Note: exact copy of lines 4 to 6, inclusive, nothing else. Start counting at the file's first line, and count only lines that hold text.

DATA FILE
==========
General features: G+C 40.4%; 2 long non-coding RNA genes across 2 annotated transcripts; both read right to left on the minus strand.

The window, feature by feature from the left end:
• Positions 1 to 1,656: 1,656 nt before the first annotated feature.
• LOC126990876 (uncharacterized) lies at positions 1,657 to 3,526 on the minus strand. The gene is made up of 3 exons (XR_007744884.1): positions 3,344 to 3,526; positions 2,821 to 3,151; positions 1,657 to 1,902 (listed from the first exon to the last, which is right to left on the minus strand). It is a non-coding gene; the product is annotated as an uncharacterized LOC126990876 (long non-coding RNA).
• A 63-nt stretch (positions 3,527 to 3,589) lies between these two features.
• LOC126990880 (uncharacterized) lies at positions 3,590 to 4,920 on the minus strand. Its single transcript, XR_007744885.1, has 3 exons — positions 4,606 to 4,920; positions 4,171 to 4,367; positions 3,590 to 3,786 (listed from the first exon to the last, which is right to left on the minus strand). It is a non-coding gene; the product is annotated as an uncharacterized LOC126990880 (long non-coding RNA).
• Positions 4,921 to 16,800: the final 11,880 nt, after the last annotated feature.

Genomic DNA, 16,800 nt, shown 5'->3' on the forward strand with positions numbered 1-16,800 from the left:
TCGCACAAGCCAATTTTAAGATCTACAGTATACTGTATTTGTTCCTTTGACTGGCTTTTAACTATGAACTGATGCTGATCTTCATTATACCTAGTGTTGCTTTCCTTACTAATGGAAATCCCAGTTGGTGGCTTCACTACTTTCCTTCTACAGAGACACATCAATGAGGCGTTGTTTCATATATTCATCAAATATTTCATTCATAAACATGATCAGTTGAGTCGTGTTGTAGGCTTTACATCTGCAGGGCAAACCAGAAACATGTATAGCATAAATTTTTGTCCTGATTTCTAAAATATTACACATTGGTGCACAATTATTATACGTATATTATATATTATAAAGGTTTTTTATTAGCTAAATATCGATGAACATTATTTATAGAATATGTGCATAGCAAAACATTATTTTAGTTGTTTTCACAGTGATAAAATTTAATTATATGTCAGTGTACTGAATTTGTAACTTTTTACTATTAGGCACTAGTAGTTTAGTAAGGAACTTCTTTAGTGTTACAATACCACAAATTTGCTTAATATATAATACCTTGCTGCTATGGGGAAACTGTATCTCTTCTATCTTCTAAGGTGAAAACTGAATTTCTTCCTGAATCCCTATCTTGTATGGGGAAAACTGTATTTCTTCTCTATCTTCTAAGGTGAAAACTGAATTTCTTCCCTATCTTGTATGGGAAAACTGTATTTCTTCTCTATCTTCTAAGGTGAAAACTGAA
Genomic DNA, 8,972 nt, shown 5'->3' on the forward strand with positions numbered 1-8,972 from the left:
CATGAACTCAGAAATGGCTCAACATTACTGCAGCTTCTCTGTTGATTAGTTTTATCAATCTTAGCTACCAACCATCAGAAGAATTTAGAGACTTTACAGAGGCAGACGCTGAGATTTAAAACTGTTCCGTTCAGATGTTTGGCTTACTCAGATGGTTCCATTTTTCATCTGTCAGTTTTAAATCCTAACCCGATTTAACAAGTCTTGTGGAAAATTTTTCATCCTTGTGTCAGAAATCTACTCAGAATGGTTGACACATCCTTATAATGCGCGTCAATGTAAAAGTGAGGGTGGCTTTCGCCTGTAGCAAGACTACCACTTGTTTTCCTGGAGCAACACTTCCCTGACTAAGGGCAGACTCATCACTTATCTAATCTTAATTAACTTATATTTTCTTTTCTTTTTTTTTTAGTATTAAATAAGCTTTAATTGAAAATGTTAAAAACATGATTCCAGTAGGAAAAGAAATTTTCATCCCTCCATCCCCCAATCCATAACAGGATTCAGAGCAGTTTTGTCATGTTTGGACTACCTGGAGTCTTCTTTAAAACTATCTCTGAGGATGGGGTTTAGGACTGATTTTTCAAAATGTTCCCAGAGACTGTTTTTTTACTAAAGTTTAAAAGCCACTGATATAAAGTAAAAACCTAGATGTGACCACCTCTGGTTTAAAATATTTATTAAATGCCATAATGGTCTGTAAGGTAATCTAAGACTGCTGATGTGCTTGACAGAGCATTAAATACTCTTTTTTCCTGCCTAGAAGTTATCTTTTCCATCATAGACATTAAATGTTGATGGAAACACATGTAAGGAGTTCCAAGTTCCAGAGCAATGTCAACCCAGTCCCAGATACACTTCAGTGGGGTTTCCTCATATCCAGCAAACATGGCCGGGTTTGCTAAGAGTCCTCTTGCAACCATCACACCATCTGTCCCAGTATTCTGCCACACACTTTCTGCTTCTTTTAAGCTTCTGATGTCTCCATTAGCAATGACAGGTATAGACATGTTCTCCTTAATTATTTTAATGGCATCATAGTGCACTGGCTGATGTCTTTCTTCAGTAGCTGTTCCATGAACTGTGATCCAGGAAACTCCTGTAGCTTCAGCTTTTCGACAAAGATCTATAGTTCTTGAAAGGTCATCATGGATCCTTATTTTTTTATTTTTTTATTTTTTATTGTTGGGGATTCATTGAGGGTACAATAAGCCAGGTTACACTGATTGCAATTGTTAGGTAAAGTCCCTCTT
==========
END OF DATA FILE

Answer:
• LOC126990876 (uncharacterized) lies at positions 1,657 to 3,526 on the minus strand. The gene is made up of 3 exons (XR_007744884.1): positions 3,344 to 3,526; positions 2,821 to 3,151; positions 1,657 to 1,902 (listed from the first exon to the last, which is right to left on the minus strand). It is a non-coding gene; the product is annotated as an uncharacterized LOC126990876 (long non-coding RNA).
• A 63-nt stretch (positions 3,527 to 3,589) lies between these two features.
• LOC126990880 (uncharacterized) lies at positions 3,590 to 4,920 on the minus strand. Its single transcript, XR_007744885.1, has 3 exons — positions 4,606 to 4,920; positions 4,171 to 4,367; positions 3,590 to 3,786 (listed from the first exon to the last, which is right to left on the minus strand). It is a non-coding gene; the product is annotated as an uncharacterized LOC126990880 (long non-coding RNA).